The Difference Between Business and Domestic Energy Contracts

17 February 2017

If you run a business, you need to keep costs in check. But do you know how much you’re paying for your energy supply? If it’s been a while since you checked your business gas and electricity contracts, you might be able to save money by switching. But remember, businesses are tied into energy contracts. This means they can’t cancel during the term of their contract, unless the business goes bankrupt or moves business address.

The biggest reason for switching is to get a better deal, but businesses often find themselves on ‘rollover’ or ‘evergreen’ contracts, which continuously renew without checking that this is still the best deal for the company. This is great for making life easy, but as your supplier isn’t obligated to renew at their best rates, you might find your bill sneaking up. If you haven’t switched your business energy supplier for a few years, or if you’ve never switched at all, you are likely to have been ‘rolled over’ to a more expensive tariff. This will often leave you significantly overpaying. 

The gas and electricity that powers your home is the same gas and electricity that powers your business. It comes from the same source and travels through the same cables and pipes. Energy companies, however, treat the supply of gas and electricity differently if you’re a business.

You can switch your business electricity supplier to get a better deal and save yourself some money. With energy costs one of the biggest outgoings for a business, it makes sense to know your options and keep comparing to check the latest business electricity deals.

Our guide answers the key questions you might have about business electricity and how to compare and switch suppliers

Contract Term

One of the main differences is that businesses select a supplier for their energy for a set period of time. This varies but can be for up to four years. You’re charged a set price for this period, and you agree a contract.

Domestic energy contracts are generally rolling, so there is no end date. The supplier continues supplying energy to the customer on their existing tariff until the customer decides to change. There’s often a fixed period when signing up to a new domestic supplier, but once that’s up, the contract starts to roll.

There are also differences in cancellation terms. In a rolling contract situation, domestic customers can switch suppliers whenever they want. They can even switch when in a fixed period, although there’s usually a small fee to do so. Business customers, however, have no option to cancel as they have to stay with their supplier for the duration of the contract.

Finally, domestic customers have a cooling off period when they sign up to a new supplier. Business customers don’t have this, so it’s important you’re sure about the new contract before agreeing to it.

Price

The price of business and domestic energy contracts also varies. One of the reasons for this is the way most energy suppliers purchase gas and electricity on the wholesale market. Energy suppliers buy for all their domestic customers in advance—usually several months in advance.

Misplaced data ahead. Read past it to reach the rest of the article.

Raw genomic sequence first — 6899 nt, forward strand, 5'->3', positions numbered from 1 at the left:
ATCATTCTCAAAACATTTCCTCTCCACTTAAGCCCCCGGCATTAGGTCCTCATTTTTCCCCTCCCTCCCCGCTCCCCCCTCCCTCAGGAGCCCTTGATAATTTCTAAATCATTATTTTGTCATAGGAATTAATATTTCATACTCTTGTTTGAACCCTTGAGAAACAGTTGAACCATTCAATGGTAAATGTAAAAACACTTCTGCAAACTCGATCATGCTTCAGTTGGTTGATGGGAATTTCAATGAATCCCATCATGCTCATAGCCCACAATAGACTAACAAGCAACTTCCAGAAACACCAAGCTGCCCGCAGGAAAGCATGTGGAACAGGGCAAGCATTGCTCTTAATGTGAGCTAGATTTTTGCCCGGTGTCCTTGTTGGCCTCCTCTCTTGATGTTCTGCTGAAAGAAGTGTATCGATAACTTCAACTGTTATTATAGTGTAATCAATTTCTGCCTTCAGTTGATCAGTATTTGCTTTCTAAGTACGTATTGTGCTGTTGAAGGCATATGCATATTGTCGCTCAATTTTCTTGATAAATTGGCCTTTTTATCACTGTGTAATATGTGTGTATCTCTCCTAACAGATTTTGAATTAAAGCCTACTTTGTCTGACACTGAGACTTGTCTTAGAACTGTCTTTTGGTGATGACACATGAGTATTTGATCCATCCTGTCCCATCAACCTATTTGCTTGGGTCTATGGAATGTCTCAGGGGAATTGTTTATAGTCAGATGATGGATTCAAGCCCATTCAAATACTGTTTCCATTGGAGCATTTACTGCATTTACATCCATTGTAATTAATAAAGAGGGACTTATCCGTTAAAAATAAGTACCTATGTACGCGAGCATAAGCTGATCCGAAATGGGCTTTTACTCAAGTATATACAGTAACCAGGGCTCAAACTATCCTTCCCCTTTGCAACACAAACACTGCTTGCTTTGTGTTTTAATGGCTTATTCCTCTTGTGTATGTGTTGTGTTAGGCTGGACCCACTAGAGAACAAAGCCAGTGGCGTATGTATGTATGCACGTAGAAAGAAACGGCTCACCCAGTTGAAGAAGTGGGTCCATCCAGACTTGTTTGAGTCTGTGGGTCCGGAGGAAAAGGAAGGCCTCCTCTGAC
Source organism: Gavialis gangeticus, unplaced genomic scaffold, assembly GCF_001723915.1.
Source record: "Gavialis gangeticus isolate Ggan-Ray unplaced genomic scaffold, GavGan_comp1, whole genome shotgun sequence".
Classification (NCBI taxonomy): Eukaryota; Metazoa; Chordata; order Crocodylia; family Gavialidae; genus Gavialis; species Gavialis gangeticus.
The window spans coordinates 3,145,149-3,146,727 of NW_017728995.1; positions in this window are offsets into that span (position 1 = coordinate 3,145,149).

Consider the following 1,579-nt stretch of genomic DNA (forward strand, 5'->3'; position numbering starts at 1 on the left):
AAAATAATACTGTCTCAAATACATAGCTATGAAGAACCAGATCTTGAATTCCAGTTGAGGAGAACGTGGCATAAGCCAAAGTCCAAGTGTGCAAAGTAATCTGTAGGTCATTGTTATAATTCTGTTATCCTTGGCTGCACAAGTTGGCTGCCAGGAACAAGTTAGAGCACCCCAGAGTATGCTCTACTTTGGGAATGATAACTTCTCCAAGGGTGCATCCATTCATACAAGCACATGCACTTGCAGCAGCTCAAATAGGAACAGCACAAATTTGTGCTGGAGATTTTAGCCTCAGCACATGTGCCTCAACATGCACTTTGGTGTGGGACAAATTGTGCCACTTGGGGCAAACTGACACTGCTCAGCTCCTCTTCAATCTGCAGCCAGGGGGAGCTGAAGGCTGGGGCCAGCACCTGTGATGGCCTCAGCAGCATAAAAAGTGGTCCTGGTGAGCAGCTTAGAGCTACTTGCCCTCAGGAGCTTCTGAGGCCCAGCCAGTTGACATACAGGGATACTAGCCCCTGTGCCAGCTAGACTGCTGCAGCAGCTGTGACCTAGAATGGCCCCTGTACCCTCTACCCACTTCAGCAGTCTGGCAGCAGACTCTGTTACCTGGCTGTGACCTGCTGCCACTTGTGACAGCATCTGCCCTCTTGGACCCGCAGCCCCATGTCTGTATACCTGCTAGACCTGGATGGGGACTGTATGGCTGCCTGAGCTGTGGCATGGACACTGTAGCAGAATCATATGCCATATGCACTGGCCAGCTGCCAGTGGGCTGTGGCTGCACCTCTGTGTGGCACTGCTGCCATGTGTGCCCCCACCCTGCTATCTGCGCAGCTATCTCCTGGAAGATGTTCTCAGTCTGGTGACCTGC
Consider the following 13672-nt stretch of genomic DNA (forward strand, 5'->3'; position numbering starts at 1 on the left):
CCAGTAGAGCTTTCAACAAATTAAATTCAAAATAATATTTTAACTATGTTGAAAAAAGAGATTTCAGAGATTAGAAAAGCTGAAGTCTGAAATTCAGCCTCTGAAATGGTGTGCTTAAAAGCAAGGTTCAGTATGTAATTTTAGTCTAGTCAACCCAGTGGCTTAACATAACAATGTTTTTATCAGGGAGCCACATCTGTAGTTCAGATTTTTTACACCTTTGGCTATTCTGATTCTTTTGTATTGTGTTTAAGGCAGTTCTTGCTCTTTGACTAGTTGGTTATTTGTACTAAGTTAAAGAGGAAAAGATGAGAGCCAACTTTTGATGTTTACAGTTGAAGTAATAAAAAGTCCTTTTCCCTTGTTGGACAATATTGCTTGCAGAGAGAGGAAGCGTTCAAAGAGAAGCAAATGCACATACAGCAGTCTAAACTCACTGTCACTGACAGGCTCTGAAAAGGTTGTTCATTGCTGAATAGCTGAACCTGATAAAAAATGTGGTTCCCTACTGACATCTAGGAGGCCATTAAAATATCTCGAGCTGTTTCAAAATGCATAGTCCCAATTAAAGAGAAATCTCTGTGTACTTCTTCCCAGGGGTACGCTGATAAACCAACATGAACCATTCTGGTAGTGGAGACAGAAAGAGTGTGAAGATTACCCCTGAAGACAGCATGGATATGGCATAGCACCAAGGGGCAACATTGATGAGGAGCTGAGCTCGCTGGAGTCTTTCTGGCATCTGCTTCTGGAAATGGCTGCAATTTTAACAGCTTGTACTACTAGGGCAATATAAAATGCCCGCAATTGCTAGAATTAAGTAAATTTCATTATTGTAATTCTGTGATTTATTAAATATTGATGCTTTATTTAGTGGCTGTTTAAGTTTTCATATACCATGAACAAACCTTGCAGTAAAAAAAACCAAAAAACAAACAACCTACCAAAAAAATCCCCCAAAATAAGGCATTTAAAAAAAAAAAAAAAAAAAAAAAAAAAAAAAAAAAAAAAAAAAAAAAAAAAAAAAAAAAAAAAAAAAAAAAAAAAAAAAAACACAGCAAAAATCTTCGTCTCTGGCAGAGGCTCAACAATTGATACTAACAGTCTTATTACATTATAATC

A lot of business energy suppliers don’t do this. Instead, many purchase gas and electricity for business customers only once a contract is agreed—enough energy to fulfil the entire contract. So if a business agrees to a three-year deal with an energy supplier, that supplier buys enough gas and electricity for the full three-year period.

The VAT you pay on business energy is different to the VAT paid on domestic energy, so this has a significant impact on the price you pay too. Domestic customers pay five percent VAT, while business customers pay 20 percent.

In addition, other levies are applied to business energy contracts, such as the Climate Change Levy.

Finally, in terms of price, you often get cheaper prices for business energy, although the price fluctuates much more. This is because energy supplies buy business gas and electricity daily. It only affects you at contract renewal time of course, but it is important to know that prices can vary from one day to another.

Benefits of Business Energy Contracts

  • The price is fixed, so budgeting is easier.
  • It is less susceptible to price fluctuations as your price is locked in for the duration of the contract period.
  • Deals are often better.
  • Prices are usually lower too as your business probably uses more energy than a typical household.

While business contracts are different, the best advice is to compare business energy prices to ensure you get the best rates.

Switching Energy Suppliers

If you've decided to switch you should tell the company that already supplies your energy as soon as possible.

Make sure you give as much notice as you need to - if you don't you might have to pay a fee to switch.

Tell them when you want them to stop supplying and the new supplier to take over.

After you've done this, agree to your contract with the new supplier and confirm when they'll take over supplying you with energy.

It's important to take accurate meter readings on the day you switch and send them to both companies so you pay the right amount.

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